Catherine McKenna

Your member of parliament for


Ottawa Centre

Catherine McKenna

Your member of parliament for


Ottawa Centre

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A Letter from Ally – Ottawa Centre Daughter of the Vote Delegate

Earlier this month, I had the honour of representing the riding of Ottawa-Centre in a historic session of Parliament, one made up entirely of women. This was made possible thanks to Equal Voice, who came up with the idea of Daughters of the Vote. For those who are unfamiliar, Equal Voice selected 338 young women between the ages of 18 to 23 – one to represent each federal riding in Canada. I was selected to represent the riding of Ottawa-Centre. This was held to celebrate both Canada’s 150th birthday and 100 years of SOME Canadian women getting the right to vote in federal elections.

The event consisted of 4 days of guest speakers, shared ideas, and just general love and support for one another. The event was called Daughters of the Vote, but by the end of it – I considered these 337 girls my sisters. These were some of the most talented, driven, and inspirational women I have ever met. I was so thrilled to know that I was going to be sharing this historic moment with them.

On Wednesday, March 8th 2017 – I, a 20 year old, Métis woman was able to take my seat in the House of Commons. This day was beyond my wildest dreams. I began my day by attending Mayor Jim Watson’s International Women’s Day breakfast as a guest of Minister McKenna. I knew Minister McKenna was speaking at the event and wasn’t sure where I would fit into the equation. However, I would come to learn that the Minister McKenna was going to cut her speaking time short to give me the opportunity to speak. This to me was so unbelievable and is a true testament to Minister McKenna’s personality and soul. She is so giving and kind and has treated me with the upmost respect that I am not sure how I will ever be able to repay her. So there I was standing in front of my Mayor, my MP, and hundreds of other special guests with a microphone in my hand. I kind of blacked out after speaking and cannot remember quite exactly what I said but I know I thanked Minister McKenna and the Mayor for making Ottawa an amazing city to be in and to have leaders such as them who make women, especially Indigenous women, a priority. I also mentioned how emotional it is for me as an Indigenous woman to take my seat.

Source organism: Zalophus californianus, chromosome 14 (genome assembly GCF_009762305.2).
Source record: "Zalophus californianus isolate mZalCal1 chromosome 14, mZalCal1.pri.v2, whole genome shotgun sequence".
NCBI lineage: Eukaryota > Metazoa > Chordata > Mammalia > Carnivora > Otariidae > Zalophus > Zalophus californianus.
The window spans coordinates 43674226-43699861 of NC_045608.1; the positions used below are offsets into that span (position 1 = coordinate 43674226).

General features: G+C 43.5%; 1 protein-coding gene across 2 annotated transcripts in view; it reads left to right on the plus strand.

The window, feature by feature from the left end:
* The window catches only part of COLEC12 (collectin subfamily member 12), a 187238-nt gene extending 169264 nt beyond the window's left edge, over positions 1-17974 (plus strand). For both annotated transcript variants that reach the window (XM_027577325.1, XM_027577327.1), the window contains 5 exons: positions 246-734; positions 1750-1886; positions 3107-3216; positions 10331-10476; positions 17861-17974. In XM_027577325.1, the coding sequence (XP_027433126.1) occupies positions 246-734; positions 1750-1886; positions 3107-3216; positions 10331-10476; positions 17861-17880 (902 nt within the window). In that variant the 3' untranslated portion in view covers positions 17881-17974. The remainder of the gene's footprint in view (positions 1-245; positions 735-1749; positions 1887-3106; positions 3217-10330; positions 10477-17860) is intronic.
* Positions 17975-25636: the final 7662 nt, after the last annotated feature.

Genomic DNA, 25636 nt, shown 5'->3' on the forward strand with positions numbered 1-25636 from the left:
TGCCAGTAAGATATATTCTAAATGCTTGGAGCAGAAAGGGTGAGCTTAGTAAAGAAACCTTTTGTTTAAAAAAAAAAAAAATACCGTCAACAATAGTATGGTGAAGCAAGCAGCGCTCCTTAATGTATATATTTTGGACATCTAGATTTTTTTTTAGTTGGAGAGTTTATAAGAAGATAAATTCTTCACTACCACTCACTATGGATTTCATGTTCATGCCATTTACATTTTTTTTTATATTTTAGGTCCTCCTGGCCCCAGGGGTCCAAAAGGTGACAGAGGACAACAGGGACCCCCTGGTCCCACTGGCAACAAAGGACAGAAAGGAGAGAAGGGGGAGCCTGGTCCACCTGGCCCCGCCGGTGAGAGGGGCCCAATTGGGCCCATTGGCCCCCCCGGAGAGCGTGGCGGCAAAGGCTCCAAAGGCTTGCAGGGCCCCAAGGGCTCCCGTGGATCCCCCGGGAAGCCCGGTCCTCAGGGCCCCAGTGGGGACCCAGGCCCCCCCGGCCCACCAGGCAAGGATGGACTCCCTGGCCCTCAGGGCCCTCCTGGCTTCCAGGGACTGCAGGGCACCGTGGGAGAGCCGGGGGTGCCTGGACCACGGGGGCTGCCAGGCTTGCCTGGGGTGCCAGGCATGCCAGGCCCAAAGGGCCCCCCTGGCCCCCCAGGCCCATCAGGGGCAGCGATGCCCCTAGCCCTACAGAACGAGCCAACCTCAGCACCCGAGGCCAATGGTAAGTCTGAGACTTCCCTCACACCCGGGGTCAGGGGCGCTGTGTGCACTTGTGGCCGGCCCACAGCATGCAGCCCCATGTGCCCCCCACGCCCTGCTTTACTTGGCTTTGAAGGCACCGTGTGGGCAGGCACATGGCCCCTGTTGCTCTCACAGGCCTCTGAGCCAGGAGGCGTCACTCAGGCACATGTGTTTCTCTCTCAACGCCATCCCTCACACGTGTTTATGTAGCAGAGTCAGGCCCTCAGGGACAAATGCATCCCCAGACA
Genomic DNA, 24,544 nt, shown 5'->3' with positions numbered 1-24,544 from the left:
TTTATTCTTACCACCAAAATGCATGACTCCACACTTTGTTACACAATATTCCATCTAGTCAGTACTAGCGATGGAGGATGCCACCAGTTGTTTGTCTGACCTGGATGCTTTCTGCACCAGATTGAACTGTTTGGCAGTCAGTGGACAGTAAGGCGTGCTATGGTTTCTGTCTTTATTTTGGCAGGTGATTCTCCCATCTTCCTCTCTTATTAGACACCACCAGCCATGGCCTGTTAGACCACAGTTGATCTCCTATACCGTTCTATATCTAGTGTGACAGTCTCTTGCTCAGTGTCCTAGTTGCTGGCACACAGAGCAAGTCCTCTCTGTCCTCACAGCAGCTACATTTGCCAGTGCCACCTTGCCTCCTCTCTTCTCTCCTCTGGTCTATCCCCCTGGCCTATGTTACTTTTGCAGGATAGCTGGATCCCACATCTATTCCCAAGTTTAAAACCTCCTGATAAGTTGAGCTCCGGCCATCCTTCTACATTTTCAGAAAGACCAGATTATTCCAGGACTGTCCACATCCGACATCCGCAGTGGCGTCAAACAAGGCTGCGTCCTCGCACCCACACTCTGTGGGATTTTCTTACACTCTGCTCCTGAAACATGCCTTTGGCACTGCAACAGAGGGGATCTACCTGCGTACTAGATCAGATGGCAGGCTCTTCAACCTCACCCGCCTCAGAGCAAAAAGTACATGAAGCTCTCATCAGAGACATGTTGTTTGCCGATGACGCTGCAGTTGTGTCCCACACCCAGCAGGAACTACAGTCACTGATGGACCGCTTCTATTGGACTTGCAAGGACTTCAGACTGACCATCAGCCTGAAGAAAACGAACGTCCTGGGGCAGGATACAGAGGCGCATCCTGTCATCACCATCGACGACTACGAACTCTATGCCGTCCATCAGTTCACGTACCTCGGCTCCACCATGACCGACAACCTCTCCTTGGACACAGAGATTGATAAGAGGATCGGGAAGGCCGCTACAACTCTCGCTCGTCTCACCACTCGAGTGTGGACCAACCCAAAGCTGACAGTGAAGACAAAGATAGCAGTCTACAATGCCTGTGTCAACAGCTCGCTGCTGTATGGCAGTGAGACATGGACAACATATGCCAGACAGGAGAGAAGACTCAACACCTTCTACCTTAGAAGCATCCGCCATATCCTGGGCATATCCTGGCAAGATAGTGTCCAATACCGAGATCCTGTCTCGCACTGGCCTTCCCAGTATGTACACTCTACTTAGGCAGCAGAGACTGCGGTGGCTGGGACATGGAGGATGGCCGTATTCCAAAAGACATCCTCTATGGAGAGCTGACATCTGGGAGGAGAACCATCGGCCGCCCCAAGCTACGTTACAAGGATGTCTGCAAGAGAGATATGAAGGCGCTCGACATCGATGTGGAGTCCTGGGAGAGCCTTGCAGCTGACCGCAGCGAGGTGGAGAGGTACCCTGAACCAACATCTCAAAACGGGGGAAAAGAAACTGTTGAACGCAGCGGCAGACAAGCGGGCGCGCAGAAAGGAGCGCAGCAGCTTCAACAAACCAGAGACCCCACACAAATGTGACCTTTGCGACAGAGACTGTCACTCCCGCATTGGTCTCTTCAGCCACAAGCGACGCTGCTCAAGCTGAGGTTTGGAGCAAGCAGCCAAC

Following this, I headed to the NAC to begin the march to Parliament Hill with my other 337 sisters. This was quite historic and emotional. Knowing that I would be able to sit in the House of Commons as an Indigenous woman was unbelievable. I came in loud and I came in proud. There I was sitting in my seat in the House of Commons with my eagle feather out and proud, my sweetgrass out and rocking my moccasins! It is very emotional to think that this is the same room where my people, the Métis, were voted as not being considered Canadian citizens. This is the room where they stripped my grandmother and great grandmother of their rights to be Indian. This is a room which was built for people to come in and take control of me and my ancestors. This was a room which was never meant for people like me to sit in – and yet, there I was. Needless to say, tears were shed. It was incredible to stand there and act in a sign of resistance against 150 years of colonial and male dominated politics.

I am still trying to process this – but if there is one thing I have already processed, it is how fortunate I am to have Catherine McKenna in my life. I just have to thank her again because I have not done it enough. She is my mentor, role model and my biggest support system. If there is one thing this world needs, it is more people like her. She has been my guiding light as I make my way into the political world and I could not think of anyone better. Going into this event I was not sure why I was picked, but Minister McKenna backed up my doubts. She reassured my faith in myself. Having a strong female leader like her on my side is just beyond words. This is one thing this experience has taught me is the importance of leadership and mentorship. As women in politics, we must be there for one another – because this world is tough and cruel.

In conclusion, I was thrilled and honored to be a part of this event and I cannot wait to see what the future holds for my 337 sisters and me!

Miigwetch / Thank You,

Ally Freedman